of related journals—what analysts of science have referred to as “invisible colleges.”23)

Furthermore, some of the most interesting and productive areas of research today involve researchers from multiple disciplines working together on complex, integrative problems.24 In some cases, these areas of multidisciplinary research become so well defined that they evolve into research fields of their own, as in astrobiology. In other cases, researchers may come together to work on a multidisciplinary project and then disband once the project is over. In interdisciplinary research, different traditions of data treatment meet and sometimes clash, and new ways to gather, analyze, and store data may need to be developed to address novel challenges.

Diversity in Origins of Data

The practices for analyzing, disseminating, and storing research data vary greatly from field to field.25 For example, in some fields, observational data can be re-created by other researchers, but in other fields observations are impossible or impractical to make a second time. In these cases, observational data may need to be carefully archived for future use, including uses that cannot currently be foreseen.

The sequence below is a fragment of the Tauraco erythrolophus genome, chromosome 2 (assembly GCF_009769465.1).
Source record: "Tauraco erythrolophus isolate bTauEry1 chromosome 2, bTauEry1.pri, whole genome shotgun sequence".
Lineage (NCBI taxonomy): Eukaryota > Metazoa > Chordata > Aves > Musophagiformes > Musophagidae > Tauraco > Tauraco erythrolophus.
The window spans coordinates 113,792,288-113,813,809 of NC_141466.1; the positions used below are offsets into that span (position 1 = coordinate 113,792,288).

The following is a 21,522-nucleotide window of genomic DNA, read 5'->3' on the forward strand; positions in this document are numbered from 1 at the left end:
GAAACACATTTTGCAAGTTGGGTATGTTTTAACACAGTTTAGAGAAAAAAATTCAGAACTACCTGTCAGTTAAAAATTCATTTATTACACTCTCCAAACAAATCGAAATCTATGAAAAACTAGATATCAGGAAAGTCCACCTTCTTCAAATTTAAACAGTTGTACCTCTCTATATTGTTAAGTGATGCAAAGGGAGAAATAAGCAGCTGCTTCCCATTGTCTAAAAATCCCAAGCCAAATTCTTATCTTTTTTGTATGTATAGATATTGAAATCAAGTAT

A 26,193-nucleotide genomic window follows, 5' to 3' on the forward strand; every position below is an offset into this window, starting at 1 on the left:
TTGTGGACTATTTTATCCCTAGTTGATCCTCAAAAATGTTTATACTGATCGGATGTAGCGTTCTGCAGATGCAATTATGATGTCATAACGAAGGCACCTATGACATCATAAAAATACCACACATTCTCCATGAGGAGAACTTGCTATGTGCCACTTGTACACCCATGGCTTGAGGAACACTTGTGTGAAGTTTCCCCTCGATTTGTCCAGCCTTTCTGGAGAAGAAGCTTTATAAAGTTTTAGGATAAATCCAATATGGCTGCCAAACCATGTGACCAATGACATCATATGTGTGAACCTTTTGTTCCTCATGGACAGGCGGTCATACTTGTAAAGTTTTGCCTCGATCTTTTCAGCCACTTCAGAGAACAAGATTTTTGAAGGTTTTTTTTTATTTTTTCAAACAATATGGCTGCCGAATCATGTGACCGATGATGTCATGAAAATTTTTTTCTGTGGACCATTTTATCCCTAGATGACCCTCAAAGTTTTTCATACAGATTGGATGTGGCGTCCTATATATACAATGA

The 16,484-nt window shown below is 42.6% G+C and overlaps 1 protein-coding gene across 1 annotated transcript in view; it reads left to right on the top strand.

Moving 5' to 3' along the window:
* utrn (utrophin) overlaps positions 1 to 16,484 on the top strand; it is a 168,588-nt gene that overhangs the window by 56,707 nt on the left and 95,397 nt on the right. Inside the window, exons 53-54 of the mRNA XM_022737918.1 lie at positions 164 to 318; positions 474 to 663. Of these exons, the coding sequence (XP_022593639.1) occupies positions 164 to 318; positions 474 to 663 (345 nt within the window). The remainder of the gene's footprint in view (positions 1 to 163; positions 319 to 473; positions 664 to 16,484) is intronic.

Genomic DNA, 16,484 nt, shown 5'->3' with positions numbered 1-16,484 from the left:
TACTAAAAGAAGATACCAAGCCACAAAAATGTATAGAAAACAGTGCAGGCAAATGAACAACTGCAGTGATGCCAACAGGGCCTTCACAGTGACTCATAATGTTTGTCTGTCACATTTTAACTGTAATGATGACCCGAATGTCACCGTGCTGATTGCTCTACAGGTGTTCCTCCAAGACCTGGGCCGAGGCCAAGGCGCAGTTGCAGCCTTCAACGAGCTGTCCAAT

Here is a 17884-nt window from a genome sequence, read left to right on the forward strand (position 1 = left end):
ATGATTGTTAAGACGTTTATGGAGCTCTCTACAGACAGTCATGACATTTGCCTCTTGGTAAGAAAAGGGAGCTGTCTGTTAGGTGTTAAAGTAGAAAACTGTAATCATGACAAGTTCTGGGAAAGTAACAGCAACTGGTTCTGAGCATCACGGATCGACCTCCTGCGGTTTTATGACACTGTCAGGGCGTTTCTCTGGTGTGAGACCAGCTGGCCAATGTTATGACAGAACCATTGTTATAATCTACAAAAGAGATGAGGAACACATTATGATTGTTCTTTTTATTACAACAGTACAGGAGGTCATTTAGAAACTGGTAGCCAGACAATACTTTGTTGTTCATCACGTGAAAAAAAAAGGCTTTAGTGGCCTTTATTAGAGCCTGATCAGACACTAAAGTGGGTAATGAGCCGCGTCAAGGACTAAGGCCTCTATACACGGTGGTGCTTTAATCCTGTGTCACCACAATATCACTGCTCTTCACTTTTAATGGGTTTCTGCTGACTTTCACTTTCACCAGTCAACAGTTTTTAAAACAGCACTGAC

Data generated through computer simulations are increasingly important in a variety of fields.26 Data generated entirely by computation can in principle be regenerated, assuming that enough is known about the hardware, software, and inputs used in the computation. However, each of these three components of a computation may be so complex or indeterminate that the computational data have some of the characteristics of observational data. Furthermore, many simulations involve random inputs, so that successive simulations will not be exactly the same. In some cases, sharing and preserving the models and software tools used to create a simulation will be more important for verifying and building upon research than sharing and preserving the data generated. In other cases, the data themselves have value and can represent such a large investment of resources that they may need to be preserved for subsequent use in the same way that unique observational data are preserved.

23

Daryl E. Chubin. 1983. Sociology of Sciences: An Annotated Bibliography on Invisible Colleges, 1972–1981. New York: Garland.

24

National Academy of Sciences, National Academy of Engineering, and Institute of Medicine. 2005. Facilitating Interdisciplinary Research. Washington, DC: The National Academies Press.

25

National Research Council. 1995. Preserving Scientific Data on the Physical Universe: A New Strategy for Archiving Our Nation’s Scientific Information. Washington, DC: National Academy Press.

26

Ghaleb Abdulla, Terence Critchlow, and William Arrighi. 2004. “Simulation data as data streams.” SIGMOD Record 33(1):89–94.



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